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Stress-neutral suffixes
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Most native suffixes of Dutch are stress-neutral, i.e. they do not influence the position of the main stress of their base word. In contrast, there are also stress-shifting native suffixes and stress-bearing native suffixes.

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[+] General information and examples

There are two categories of stress-neutral suffixes to be distinguished: some of them form prosodic words of their own, the so-called non-cohering suffixes, whereas cohering suffixes form a prosodic word with the stem:

Example 1

a. Cohering suffixes
-e /ə/ (several functions)
-el /əl/ (denom. verbalizing suffix
-en /ən/ (plural suffix)
-er /ər/ (several functions, plus allomorph /ar/ )
-erd /ərd/ (creates deadjectival pejorative names)
-erig /ərəɣ/ -ish
-ing /ɪŋ/ -ing
-nis /nɪs/ -ness
-s /s/ (substantivizing suffix, plural suffix, genitive suffix)
-sel /səl/ (creates deverbal object names)
-st /st/ (superlative, deverbal nominalizing suffix)
-ster /stər/ (feminizing suffix)
-t /t/ (deverbal nominalizing suffix)
-te /tə/ -ness
-tje /tjə/ (diminutive, + 4 allomorphs)
b. Non-cohering suffixes
-achtig /ɑxtəɣ/ -like
-baar /bar/ -able
-dom /dɔm/ -dom
-heid /hɛid/ -ness
-ling /lɪŋ/ -ling
-loos /los/ -less
-schap /sxɑp/ -ship

It is almost completely predictable whether a native suffix will be non-cohering or not. The rule is that a native suffix that could form a prosodic word of its own (i.e. suffixes that contain an A-class vowel or a B-class vowel plus a consonant), does so, except for -ing and -nis.

[+] Cohering, stress-neutral (native) suffixes

Cohering suffixes adjoin to the base word without affecting its stress pattern. Their stress neutrality is reflected in seeming violations of strong generalizations on Dutch stress: for instance, in monomorphemic words, a schwa syllable is preceded by a stressed syllable. However, this is not necessarily the case when the schwa occurs in a stress-neutral suffix. Consider the forms in (2):

Example 2

a. technisch [ˈtɛx.nis] technical
b. technischer [ˈtɛx.ni.sər] more technical

(2b) combines the stem technischtechnical given in (2a) with the comparative suffix -er/ər/: in the resulting word, the schwa syllable is not directly preceded by a stressed syllable but by the unstressed syllable nis.

When several cohering, stress-neutral suffixes with only schwas are added to a base word, we may get complex words with a sequence of unstressed syllables at the right edge, as illustrated by gemakkelijker, the comparative form of gemakkelijkeasy, itself derived from gemak[ɣə.ˈmɑk]easiness by means of the suffix -elijk/ələk/ (note that schwa cannot carry stress). Crucially, it should also be noted that the stress-neutrality of these suffixes does not follow from their containing schwas. For instance, in the adjective júdasserig[ˈjy.dɑ.sə.rəx]Judas-like, the stress is not on the last full vowel, as may be expected under standard stress assignment, but on the first one, corresponding with the primary stress on the first syllable of JudasJudas. So, the addition of the cohering suffixes does not influence stress placement at all.

[+] Non-cohering, stress-neutral native suffixes

Together with their base words, non-cohering suffixes form compounds of the type strong-weak. This implies that non-cohering suffixes must contain at least one A-class vowel or a B-class vowel followed by a (coda) consonant; otherwise they could not form a prosodic word on their own. With the exception of -achtig, these suffixes always start with a consonant, which makes them different from cohering suffixes, which usually either start with a vowel and or only consist of consonants.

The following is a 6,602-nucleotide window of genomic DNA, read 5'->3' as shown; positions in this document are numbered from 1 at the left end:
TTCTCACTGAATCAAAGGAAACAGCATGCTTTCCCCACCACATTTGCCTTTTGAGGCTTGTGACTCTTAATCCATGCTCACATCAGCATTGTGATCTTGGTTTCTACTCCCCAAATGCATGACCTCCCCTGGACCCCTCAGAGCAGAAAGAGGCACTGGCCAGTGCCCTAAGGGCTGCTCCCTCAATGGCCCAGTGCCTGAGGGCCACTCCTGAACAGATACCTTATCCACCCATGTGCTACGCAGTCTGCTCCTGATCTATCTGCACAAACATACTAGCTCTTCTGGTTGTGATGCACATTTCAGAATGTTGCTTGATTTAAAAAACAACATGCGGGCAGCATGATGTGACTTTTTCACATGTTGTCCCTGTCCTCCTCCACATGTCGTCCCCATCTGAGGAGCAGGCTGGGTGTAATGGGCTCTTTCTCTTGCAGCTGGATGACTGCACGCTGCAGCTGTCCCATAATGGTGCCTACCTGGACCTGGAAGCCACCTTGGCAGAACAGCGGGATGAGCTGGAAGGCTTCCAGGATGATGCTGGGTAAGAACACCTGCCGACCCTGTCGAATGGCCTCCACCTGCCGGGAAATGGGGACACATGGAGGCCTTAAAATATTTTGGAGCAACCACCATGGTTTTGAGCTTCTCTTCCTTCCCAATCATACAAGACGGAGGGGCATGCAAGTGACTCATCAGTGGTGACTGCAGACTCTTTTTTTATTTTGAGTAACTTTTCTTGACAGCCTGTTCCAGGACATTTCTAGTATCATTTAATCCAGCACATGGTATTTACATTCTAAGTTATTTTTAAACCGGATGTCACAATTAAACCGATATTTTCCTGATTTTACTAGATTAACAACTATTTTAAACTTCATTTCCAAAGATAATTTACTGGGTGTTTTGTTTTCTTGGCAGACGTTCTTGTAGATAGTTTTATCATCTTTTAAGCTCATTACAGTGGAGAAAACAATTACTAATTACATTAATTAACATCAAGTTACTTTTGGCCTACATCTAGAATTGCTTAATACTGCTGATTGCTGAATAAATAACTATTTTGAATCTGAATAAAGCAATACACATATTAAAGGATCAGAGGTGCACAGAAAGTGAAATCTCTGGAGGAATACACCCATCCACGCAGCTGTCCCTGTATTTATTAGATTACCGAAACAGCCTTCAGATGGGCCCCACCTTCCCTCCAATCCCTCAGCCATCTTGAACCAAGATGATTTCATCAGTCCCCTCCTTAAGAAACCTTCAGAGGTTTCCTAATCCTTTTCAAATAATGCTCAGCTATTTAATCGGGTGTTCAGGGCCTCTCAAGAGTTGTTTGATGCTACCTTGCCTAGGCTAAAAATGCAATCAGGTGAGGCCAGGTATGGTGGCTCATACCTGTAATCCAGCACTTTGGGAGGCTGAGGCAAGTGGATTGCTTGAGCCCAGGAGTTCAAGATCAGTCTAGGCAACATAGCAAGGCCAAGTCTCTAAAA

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The non-cohering native suffixes have an internal stress pattern. For instance, in -achtig the first syllable bears stress. The other non-cohering suffixes are monosyllabic. Like monosyllabic words of lexical categories, they will automatically receive main stress, i.e. *'s at level 1 and level 2 (cf. Liberman and Prince 1977; Kiparsky 1979; Prince 1983; Halle and Vergnaud 1987). Of course, the fact that monosyllabic prosodic words have main stress is not specific for level 1, but is valid across the lexicon. Similarly, since across the lexicon, a schwa cannot receive stress, the initial stress of -achtig/ɑx.təɣ/ is predictable. Words like roodachtigreddish and eetbaaredible are compounds of two prosodic words, and thus they will be subject to the stress rule for compounds which states that the first prosodic word gets a * on line 3:


Figure 1

[click image to enlarge]

The special behavior of -loos
Note that in some cases adding the suffix -loos induces a rightward stress shift. While the suffix -loos is usually stress-neutral, it can induce a rightward stress shift when preceded by a schwa (3), or when it is followed by the suffix -heid (4).

Example 3

a. Dat heeft iets met hartstocht te maken.
[ˈhɑrts.tɔxt]
This has got something to do with passion.
b. Zijn konijntje is hartstochtloos.
[hɑrts.ˈtɔxt.los]
His rabbit is passionless.
Example 4

a. Frank is werkloos.
[ˈʋɛrk.los]
Frank is unemployed.
b. Werkloosheid is een groot probleem.
/ʋɛrk.los.hɛid/
[ʋɛrkˈloshɛit]
Unemployment is a big problem.
References:
  • Halle, Morris. & Vergnaud, Jean-Roger1987An essay on stressCambridge, Mass.MIT Press
  • Kiparsky, Paul1979Metrical structure assignment is cyclicLinguistic Inquiry10421-441
  • Liberman, Mark & Prince, Alan1977On stress and linguistic rhythmLinguistic Inquiry8249-336
  • Prince, Alan1983Relating to the gridLinguistic Inquiry1419-100
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